Archive for October, 2014

Binary Lesson 13 – Signed Binary

October 27, 2014

lesson13If we can express signed values, such as +5 and -5, in decimal, can we do so in binary? Indeed we can!

Signed numbers are either positive or negative in value. If the number is preceded by a minus sign, then the number is negative. If no sign is present or if the number is preceded by a plus sign, then the number is positive.

-5     Negative 5
+5     Positive 5
5      Positive 5 (+ symbol omitted)
-100   Negative 100
8      Positive 8

(The value zero has no sign because nothing is nothing. Therefore, +0 and -0 are pointless.)

We can express signed numbers in binary in the same way, but there are a few points to be aware of to ensure correct mathematical results.

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Ubuntu Family 14.10 Released

October 23, 2014

ugnome2It’s that time of the half-year again when the next version of the Ubuntu-based distributions is released.

Today (October 23, 2014) Ubuntu, Xubuntu, Kubuntu, Ubuntu GNOME, and others have been released in their official 14.10 non-beta versions.

 

 

 

Ubuntu GNOME 14.10 running perfectly in VirtualBox 4.3.18. Runs better after installing the VirtualBox Guest Additions. As always, the first thing to do is peruse the default wallpapers and become oriented with the operating system.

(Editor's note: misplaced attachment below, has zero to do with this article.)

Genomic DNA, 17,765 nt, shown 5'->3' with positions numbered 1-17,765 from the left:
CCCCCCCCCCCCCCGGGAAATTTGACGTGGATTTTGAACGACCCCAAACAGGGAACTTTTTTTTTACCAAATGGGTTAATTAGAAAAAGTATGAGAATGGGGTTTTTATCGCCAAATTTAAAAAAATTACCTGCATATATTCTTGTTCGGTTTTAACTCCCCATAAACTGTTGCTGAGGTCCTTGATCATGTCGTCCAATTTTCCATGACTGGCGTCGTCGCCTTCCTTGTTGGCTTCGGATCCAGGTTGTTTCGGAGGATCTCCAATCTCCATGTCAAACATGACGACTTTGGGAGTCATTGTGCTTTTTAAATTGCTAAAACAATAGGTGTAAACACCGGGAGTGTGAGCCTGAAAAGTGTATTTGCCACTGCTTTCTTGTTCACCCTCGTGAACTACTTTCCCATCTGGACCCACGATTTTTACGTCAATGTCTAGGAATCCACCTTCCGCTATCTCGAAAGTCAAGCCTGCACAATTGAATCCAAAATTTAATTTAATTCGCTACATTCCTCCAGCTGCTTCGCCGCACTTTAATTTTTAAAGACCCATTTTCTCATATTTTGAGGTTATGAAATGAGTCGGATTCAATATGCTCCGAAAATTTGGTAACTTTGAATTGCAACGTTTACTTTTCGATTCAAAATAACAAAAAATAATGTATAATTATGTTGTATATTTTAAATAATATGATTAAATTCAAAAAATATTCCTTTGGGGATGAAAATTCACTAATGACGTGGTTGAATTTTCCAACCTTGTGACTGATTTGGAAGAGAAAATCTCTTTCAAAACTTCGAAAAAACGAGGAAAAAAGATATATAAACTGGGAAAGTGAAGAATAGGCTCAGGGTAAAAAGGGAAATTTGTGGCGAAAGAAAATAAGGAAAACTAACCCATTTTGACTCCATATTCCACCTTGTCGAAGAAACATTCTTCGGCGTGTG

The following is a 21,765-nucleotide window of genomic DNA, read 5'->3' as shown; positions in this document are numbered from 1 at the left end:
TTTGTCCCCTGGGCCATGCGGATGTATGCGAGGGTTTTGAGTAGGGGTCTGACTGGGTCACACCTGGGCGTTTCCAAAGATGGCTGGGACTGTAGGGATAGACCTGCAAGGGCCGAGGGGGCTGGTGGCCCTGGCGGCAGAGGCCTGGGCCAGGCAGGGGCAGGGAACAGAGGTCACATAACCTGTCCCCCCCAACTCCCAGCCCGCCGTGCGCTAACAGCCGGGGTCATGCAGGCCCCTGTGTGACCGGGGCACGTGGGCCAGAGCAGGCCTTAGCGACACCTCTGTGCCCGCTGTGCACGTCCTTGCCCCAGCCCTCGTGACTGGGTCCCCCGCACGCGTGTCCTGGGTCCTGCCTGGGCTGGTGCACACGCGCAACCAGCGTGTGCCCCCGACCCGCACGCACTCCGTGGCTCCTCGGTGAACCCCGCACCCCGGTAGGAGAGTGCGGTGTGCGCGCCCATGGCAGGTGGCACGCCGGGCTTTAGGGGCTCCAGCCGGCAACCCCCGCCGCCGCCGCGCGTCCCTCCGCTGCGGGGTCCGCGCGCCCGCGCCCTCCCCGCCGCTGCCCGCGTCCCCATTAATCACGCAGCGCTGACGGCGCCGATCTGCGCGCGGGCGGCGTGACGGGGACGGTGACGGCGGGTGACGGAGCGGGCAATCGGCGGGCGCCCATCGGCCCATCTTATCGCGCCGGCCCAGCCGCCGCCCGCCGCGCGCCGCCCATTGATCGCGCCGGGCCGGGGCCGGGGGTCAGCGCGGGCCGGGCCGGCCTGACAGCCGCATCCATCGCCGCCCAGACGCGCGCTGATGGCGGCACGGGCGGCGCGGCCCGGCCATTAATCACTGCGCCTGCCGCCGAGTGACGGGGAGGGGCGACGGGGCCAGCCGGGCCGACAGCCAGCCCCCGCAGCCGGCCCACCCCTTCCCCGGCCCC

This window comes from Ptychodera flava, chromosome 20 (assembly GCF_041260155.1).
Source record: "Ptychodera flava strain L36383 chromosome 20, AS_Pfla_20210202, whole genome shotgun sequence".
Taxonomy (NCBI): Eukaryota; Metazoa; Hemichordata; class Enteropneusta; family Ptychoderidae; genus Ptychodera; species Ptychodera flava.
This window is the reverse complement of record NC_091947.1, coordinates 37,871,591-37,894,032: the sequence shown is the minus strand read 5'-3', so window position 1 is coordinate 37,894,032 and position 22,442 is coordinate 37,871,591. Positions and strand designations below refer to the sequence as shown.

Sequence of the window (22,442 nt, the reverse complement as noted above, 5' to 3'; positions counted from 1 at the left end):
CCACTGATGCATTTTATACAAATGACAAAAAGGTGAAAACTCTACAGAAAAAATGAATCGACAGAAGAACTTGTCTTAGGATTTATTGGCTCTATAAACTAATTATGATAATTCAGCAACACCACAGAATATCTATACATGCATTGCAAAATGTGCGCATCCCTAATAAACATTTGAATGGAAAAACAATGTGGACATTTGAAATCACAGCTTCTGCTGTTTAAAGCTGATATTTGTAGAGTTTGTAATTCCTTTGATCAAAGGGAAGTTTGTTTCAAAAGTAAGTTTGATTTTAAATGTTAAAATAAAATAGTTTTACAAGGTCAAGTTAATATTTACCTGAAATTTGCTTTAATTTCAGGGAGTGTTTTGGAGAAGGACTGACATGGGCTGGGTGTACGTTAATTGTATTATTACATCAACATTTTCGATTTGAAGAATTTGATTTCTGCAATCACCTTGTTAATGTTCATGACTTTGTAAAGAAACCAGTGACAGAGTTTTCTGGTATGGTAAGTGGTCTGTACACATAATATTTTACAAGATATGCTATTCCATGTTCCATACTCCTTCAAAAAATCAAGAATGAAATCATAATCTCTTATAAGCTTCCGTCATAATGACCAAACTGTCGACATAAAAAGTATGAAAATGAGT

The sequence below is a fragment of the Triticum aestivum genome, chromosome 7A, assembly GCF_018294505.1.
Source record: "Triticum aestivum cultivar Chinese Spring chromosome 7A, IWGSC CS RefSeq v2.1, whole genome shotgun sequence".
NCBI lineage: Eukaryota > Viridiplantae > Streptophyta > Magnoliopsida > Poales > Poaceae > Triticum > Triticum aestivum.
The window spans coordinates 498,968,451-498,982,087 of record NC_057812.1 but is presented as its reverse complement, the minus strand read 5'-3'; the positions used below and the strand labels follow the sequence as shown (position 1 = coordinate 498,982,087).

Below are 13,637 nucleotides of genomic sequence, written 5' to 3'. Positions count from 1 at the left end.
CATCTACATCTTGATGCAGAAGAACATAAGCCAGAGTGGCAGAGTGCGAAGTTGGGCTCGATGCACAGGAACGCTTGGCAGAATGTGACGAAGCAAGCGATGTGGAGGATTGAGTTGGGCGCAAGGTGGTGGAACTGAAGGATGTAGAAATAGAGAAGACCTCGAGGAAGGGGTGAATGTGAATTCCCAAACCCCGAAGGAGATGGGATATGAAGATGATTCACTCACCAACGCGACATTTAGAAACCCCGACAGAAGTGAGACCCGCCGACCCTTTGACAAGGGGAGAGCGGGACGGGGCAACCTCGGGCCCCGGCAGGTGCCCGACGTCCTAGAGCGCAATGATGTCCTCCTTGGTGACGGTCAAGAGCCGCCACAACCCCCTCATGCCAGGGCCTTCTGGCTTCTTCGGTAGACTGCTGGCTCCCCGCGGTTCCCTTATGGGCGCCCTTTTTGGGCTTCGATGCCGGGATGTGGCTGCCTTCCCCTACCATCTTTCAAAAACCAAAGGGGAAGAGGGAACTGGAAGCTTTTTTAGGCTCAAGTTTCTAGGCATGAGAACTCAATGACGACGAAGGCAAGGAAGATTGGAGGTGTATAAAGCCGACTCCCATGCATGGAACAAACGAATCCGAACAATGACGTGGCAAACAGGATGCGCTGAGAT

Ubuntu GNOME 14.10 running perfectly in VirtualBox 4.3.18. Runs better after installing the VirtualBox Guest Additions. As always, the first thing to do is peruse the default wallpapers and become oriented with the operating system.

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Binary Lesson 12 – One’s Complement and Two’s Complement

October 13, 2014

lesson12One’s complement and two’s complement are two important binary concepts. Two’s complement is especially important because it allows us to represent signed numbers in binary, and one’s complement is the interim step to finding the two’s complement.

Two’s complement also provides an easier way to subtract numbers using addition instead of using the longer, more involving subtraction method discussed in Lesson 10.

We will save the two’s complement subtraction for another lesson, but here, we will look at what these terms mean and how to calculate them.

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